A friend tweeted me the other day about a show she’d just seen: “That was probably my best night in the theatre ever!”
Since she has also seen the current Menier Chocolate Factory production of Merrily We Roll Along six or seven times already – to my mere two – I sought clarification: surely it isn’t better than Merrily? No, it wasn’t. “Not saying best show,” she replied, “but I had best night out!”
That’s a subtle distinction, of course, but I know the feeling. You can sometimes have the best time of something without it necessarily changing your life. And just in case you’re wondering, the show that had produced this ecstatic reaction was The Book of Mormon, which she’d just seen at its very first preview.
So if that’s anything to go by, word-of-mouth will already be transforming this show into the phenomenon it quickly bccame in New York. Last week I interviewed Brian May, whose own West End phenomenon with We Will Rock You is now in its 11th year and as he perceptively noted, “The secret of the show’s success is very simple — it’s word of mouth, the strongest force known to man.”
Getting people talking – and keeping them talking – is what’s necessary. Marketing is the first stage — and the blanket advertising coverage is certainly helping with that. (I saw a London bus advertising ‘now in previews’ the day before previews actually began). But it is the show itself that will keep people talking, and that will do the marketing job for them.
I’m not sure I could put my hand on my heart and choose just one evening from the numerous ones I’ve spent in theatres over my life to singe out the best I’ve ever spent in one. I’ll never forget the great rush of pleasure that the National’s Guys and Dolls gave me, on the numerous occasions I saw it in the 80s and then again at the end of the 90s, or the puddle of tears that Next to Normal reduced me to each and every time I saw it on Broadway a few years ago. But I’m more likely, if pressed, to single out moments; transforming (and transformative) scenes, perhaps mere seconds, in shows that have pressed themselves into my memory forever.
Just to cite two examples: there was a tiny moment at the end of the first act of the last Broadway revival of Nine, where Antonio Banderas’s Guido is on a beach with his younger self. The little boy is playing with sand,and as he pours it, Banderas rushes to catch it. The moment was so heartstoppingly beautiful and articulate about how life pours through your hands before you know it that it absolutely encapsulated the agony of the show as a man looks back on his life’s choices.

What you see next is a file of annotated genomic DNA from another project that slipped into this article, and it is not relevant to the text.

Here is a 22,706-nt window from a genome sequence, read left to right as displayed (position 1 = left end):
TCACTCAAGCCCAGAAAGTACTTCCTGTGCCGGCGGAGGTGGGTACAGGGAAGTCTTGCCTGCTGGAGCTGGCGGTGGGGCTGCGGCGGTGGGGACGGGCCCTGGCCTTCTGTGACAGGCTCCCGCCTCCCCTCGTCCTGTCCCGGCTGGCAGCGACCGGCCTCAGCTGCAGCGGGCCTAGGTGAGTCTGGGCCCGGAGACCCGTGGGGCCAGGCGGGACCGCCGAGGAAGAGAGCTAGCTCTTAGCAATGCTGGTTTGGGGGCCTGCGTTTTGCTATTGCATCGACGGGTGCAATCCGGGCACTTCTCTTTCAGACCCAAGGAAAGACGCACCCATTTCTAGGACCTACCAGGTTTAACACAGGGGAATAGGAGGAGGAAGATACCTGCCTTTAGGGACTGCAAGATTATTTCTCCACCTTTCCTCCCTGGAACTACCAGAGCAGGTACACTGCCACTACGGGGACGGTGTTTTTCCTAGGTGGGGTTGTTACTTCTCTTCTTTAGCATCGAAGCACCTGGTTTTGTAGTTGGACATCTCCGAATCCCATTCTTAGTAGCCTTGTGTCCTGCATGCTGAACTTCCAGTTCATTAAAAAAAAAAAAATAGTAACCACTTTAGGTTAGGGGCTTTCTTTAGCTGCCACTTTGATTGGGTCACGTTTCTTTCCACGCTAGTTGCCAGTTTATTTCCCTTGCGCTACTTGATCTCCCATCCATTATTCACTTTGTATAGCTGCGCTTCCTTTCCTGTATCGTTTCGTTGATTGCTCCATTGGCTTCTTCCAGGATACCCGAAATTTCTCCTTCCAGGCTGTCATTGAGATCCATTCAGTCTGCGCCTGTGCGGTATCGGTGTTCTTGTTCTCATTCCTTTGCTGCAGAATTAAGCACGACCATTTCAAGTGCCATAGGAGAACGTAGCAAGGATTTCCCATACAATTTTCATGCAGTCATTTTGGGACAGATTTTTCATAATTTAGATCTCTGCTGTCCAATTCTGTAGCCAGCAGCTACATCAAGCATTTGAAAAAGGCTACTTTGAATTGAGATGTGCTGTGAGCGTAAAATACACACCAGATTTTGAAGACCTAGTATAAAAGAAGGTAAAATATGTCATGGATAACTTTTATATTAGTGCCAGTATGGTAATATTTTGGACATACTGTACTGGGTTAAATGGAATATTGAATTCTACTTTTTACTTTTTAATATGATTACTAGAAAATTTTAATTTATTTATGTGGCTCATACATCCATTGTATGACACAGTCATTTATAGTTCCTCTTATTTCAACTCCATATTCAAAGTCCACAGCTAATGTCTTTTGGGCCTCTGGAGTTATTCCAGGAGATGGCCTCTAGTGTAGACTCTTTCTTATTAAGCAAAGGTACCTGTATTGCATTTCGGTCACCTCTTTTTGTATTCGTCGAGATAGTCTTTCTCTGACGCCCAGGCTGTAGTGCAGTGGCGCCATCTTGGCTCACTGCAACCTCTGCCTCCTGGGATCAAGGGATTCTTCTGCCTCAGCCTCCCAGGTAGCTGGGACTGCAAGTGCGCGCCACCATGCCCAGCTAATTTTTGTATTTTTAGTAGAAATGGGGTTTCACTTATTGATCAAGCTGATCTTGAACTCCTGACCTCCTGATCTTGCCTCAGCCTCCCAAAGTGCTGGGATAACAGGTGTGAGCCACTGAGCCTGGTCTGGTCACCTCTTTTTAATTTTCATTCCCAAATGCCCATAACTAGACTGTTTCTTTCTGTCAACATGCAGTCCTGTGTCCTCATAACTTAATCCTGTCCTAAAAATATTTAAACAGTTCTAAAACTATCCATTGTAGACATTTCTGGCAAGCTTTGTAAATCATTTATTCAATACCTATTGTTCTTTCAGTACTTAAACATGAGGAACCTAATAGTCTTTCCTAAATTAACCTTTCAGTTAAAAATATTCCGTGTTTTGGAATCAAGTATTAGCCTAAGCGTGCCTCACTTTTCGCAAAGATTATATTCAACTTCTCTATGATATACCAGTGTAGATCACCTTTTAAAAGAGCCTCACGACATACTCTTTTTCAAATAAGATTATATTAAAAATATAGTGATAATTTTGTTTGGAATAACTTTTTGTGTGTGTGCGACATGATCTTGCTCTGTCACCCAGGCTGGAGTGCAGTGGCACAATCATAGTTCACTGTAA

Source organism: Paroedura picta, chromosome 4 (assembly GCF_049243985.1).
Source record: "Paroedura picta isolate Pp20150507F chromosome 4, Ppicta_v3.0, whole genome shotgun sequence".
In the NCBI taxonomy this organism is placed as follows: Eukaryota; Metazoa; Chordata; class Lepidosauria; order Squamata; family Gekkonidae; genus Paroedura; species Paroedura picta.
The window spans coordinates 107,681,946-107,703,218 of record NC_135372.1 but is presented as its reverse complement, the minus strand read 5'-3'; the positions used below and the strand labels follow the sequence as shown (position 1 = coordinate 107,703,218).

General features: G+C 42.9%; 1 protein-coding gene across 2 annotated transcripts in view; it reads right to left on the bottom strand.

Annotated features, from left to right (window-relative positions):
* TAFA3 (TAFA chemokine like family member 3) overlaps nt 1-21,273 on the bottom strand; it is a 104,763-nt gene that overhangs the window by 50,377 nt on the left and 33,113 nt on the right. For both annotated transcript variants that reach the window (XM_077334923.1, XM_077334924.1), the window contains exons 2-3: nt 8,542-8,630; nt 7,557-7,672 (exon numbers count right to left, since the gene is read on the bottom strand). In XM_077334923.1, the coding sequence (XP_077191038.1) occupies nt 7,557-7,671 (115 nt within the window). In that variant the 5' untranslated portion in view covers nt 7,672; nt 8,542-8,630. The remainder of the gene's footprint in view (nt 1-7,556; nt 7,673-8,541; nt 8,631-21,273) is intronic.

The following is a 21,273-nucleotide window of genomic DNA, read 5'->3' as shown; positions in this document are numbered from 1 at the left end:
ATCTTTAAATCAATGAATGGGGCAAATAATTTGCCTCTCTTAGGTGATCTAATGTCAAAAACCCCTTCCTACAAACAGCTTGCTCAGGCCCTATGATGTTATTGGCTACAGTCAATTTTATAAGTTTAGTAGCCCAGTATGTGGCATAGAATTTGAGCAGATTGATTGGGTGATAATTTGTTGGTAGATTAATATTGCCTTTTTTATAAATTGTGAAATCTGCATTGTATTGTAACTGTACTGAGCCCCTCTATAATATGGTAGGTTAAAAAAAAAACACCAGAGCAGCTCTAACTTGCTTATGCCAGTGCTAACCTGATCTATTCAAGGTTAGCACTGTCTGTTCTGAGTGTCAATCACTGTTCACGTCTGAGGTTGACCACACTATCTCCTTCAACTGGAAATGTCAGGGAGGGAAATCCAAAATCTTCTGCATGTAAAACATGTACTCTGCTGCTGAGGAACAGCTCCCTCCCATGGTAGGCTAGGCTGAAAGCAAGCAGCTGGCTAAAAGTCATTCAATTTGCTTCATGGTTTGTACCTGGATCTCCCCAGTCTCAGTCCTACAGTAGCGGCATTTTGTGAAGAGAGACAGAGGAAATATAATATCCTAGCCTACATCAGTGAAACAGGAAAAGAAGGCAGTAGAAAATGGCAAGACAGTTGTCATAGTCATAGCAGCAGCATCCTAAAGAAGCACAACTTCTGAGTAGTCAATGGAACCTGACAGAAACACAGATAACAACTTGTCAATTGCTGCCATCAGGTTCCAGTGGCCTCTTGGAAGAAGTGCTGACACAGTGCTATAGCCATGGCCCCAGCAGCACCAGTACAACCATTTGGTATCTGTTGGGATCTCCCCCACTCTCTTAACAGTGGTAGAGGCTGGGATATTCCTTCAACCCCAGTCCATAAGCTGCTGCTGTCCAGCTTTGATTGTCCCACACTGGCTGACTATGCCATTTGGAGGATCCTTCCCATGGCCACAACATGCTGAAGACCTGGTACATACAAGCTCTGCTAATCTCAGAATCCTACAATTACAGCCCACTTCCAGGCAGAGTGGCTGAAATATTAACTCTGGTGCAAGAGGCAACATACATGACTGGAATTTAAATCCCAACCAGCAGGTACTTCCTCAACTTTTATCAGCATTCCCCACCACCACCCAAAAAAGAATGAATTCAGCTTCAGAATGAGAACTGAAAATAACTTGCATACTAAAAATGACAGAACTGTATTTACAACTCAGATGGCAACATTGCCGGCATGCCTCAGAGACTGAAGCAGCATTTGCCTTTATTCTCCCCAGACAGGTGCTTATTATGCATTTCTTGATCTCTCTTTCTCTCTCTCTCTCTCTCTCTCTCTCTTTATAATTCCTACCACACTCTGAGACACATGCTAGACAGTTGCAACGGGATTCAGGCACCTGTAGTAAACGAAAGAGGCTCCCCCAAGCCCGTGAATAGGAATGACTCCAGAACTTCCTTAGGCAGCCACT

Again, at the end of The Baker’s Wife, Stephen Schwartz’s musical about a straying bride who leaves her devoted baker husband for a younger man but returns to him at the end of the show, there’s was a heartbreaking moment that closed Michael Strassen’s 2011 fringe revival at London’s Union Theatre, as they kneaded dough together silently – they were together again, but there was a chasm of hurt between them.
I could probably come up with a hundred more moments like this that have wounded and/or exhilarated me to burn themselves into my consciousness forever. The fact that it is wounding moments that usually do this to me probably says something about me, and even as I write those words, I am thinking of dozens of moments in Sondheim musicals that have done exactly that, from Judi Dench’s devastating ‘Send in the Clowns’ in the National’s production of A Little Night Music to Clare Foster’s current extraordinarily poignant ‘Not A Day Goes By’ in Merrily We Roll Along at the Menier.
But Sondheim also, of course, provided the ultimate line about how life has to be about more than moments: “Oh, if life were made of moments / Even now and then a bad one! / But if life were only moments, / Then you’d never know you had one.” So shows need to be more than the sum of their parts.
And seeing A Chorus Line again last week, in the pin-sharp revival at the London Palladium, I was reminded again of just how great this musical and production are to be just that, and how absolutely indelible Michael Bennett’s thrilling staging was and is. Other productions that feature in my personal pantheon of greatness include another Bennett directed musical Dreamgirls, Nicholas Hytner’s extraordinarily vivid and heartbreaking revival of Rodgers and Hanmmerstein’s Carousel at the National and the original brilliant production of Maury Yeston’s Titanic on Broadway.
But oddly enough, it’s easier to come up with the unforgettable duds than the shows that glow in the memory with fondness like those. As I previously wrote here,
Flop shows aren’t born; they are made. And mad as well as bad. But often truly unforgettable, in a way in which the merely mediocre erase themselves gently from the memory bank. No one who ever saw it, for instance, will ever forget The Fields of Ambrosia, and its immortal corresponding lyric, “Where everyone knows ya”.
But my favourite moment, quite possibly of any musical ever, was the song sung by the travelling executioner’s assistant after he’s been gang-raped in prison: “If it ain’t one thing, it’s another.”
That’s an all-time classic for me. No wonder that Paul Taylor, reviewing its short run in 1996, dubbed it “a reprehensibly enjoyable new musical”.
He also wrote, “The second half of the show left this critic weak with bliss as it trampled over good taste and political correctness like a herd of bullocks.”
What are your greatest nights in the theatre? And worst? Please share them below!